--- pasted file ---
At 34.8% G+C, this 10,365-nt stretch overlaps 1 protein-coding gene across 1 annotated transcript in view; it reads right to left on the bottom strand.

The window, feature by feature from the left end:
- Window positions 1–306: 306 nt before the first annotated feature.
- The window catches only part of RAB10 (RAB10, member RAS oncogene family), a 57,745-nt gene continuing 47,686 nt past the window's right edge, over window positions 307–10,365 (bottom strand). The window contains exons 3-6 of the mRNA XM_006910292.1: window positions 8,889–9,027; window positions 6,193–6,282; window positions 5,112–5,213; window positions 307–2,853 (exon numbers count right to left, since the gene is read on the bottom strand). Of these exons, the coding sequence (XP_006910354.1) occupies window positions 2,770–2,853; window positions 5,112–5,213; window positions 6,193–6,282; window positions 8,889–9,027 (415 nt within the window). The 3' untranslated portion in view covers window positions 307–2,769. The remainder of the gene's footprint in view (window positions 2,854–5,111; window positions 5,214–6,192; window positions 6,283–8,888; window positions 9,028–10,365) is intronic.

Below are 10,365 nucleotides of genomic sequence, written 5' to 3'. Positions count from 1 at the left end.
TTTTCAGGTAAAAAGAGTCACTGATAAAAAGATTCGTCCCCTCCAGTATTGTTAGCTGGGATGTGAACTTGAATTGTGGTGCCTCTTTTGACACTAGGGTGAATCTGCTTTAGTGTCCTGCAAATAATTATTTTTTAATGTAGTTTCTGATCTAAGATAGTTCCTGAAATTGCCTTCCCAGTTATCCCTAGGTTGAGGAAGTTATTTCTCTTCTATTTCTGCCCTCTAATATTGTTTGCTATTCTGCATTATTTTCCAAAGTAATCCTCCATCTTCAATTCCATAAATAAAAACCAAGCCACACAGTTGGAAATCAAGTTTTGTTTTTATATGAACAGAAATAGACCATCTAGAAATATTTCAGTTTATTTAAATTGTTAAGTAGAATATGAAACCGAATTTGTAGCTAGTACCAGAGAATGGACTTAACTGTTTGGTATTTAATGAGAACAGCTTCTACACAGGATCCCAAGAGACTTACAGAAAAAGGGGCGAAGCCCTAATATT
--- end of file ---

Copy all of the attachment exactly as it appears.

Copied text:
At 34.8% G+C, this 10,365-nt stretch overlaps 1 protein-coding gene across 1 annotated transcript in view; it reads right to left on the bottom strand.

The window, feature by feature from the left end:
- Window positions 1–306: 306 nt before the first annotated feature.
- The window catches only part of RAB10 (RAB10, member RAS oncogene family), a 57,745-nt gene continuing 47,686 nt past the window's right edge, over window positions 307–10,365 (bottom strand). The window contains exons 3-6 of the mRNA XM_006910292.1: window positions 8,889–9,027; window positions 6,193–6,282; window positions 5,112–5,213; window positions 307–2,853 (exon numbers count right to left, since the gene is read on the bottom strand). Of these exons, the coding sequence (XP_006910354.1) occupies window positions 2,770–2,853; window positions 5,112–5,213; window positions 6,193–6,282; window positions 8,889–9,027 (415 nt within the window). The 3' untranslated portion in view covers window positions 307–2,769. The remainder of the gene's footprint in view (window positions 2,854–5,111; window positions 5,214–6,192; window positions 6,283–8,888; window positions 9,028–10,365) is intronic.

Below are 10,365 nucleotides of genomic sequence, written 5' to 3'. Positions count from 1 at the left end.
TTTTCAGGTAAAAAGAGTCACTGATAAAAAGATTCGTCCCCTCCAGTATTGTTAGCTGGGATGTGAACTTGAATTGTGGTGCCTCTTTTGACACTAGGGTGAATCTGCTTTAGTGTCCTGCAAATAATTATTTTTTAATGTAGTTTCTGATCTAAGATAGTTCCTGAAATTGCCTTCCCAGTTATCCCTAGGTTGAGGAAGTTATTTCTCTTCTATTTCTGCCCTCTAATATTGTTTGCTATTCTGCATTATTTTCCAAAGTAATCCTCCATCTTCAATTCCATAAATAAAAACCAAGCCACACAGTTGGAAATCAAGTTTTGTTTTTATATGAACAGAAATAGACCATCTAGAAATATTTCAGTTTATTTAAATTGTTAAGTAGAATATGAAACCGAATTTGTAGCTAGTACCAGAGAATGGACTTAACTGTTTGGTATTTAATGAGAACAGCTTCTACACAGGATCCCAAGAGACTTACAGAAAAAGGGGCGAAGCCCTAATATT